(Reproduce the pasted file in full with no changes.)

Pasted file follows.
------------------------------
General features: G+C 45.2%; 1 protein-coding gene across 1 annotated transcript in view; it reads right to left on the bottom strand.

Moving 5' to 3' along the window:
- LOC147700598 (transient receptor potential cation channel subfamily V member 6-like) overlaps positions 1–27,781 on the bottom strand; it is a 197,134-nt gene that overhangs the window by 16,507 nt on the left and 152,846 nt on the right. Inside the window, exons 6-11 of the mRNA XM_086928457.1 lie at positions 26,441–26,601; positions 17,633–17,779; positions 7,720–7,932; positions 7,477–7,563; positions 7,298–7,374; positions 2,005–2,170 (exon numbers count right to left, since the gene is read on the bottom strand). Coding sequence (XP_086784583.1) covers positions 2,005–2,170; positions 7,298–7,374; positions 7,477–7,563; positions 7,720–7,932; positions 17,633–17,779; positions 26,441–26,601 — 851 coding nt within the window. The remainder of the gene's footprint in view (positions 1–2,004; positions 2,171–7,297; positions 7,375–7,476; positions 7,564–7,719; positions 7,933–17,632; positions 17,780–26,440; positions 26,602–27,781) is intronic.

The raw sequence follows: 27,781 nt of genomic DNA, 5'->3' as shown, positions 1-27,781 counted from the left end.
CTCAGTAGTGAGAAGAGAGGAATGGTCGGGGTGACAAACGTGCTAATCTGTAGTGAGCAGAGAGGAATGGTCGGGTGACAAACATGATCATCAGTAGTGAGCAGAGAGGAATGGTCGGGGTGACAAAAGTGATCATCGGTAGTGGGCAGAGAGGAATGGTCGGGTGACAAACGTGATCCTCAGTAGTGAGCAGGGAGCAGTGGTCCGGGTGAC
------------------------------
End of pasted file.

General features: G+C 45.2%; 1 protein-coding gene across 1 annotated transcript in view; it reads right to left on the bottom strand.

Moving 5' to 3' along the window:
- LOC147700598 (transient receptor potential cation channel subfamily V member 6-like) overlaps positions 1–27,781 on the bottom strand; it is a 197,134-nt gene that overhangs the window by 16,507 nt on the left and 152,846 nt on the right. Inside the window, exons 6-11 of the mRNA XM_086928457.1 lie at positions 26,441–26,601; positions 17,633–17,779; positions 7,720–7,932; positions 7,477–7,563; positions 7,298–7,374; positions 2,005–2,170 (exon numbers count right to left, since the gene is read on the bottom strand). Coding sequence (XP_086784583.1) covers positions 2,005–2,170; positions 7,298–7,374; positions 7,477–7,563; positions 7,720–7,932; positions 17,633–17,779; positions 26,441–26,601 — 851 coding nt within the window. The remainder of the gene's footprint in view (positions 1–2,004; positions 2,171–7,297; positions 7,375–7,476; positions 7,564–7,719; positions 7,933–17,632; positions 17,780–26,440; positions 26,602–27,781) is intronic.

The raw sequence follows: 27,781 nt of genomic DNA, 5'->3' as shown, positions 1-27,781 counted from the left end.
CTCAGTAGTGAGAAGAGAGGAATGGTCGGGGTGACAAACGTGCTAATCTGTAGTGAGCAGAGAGGAATGGTCGGGTGACAAACATGATCATCAGTAGTGAGCAGAGAGGAATGGTCGGGGTGACAAAAGTGATCATCGGTAGTGGGCAGAGAGGAATGGTCGGGTGACAAACGTGATCCTCAGTAGTGAGCAGGGAGCAGTGGTCCGGGTGAC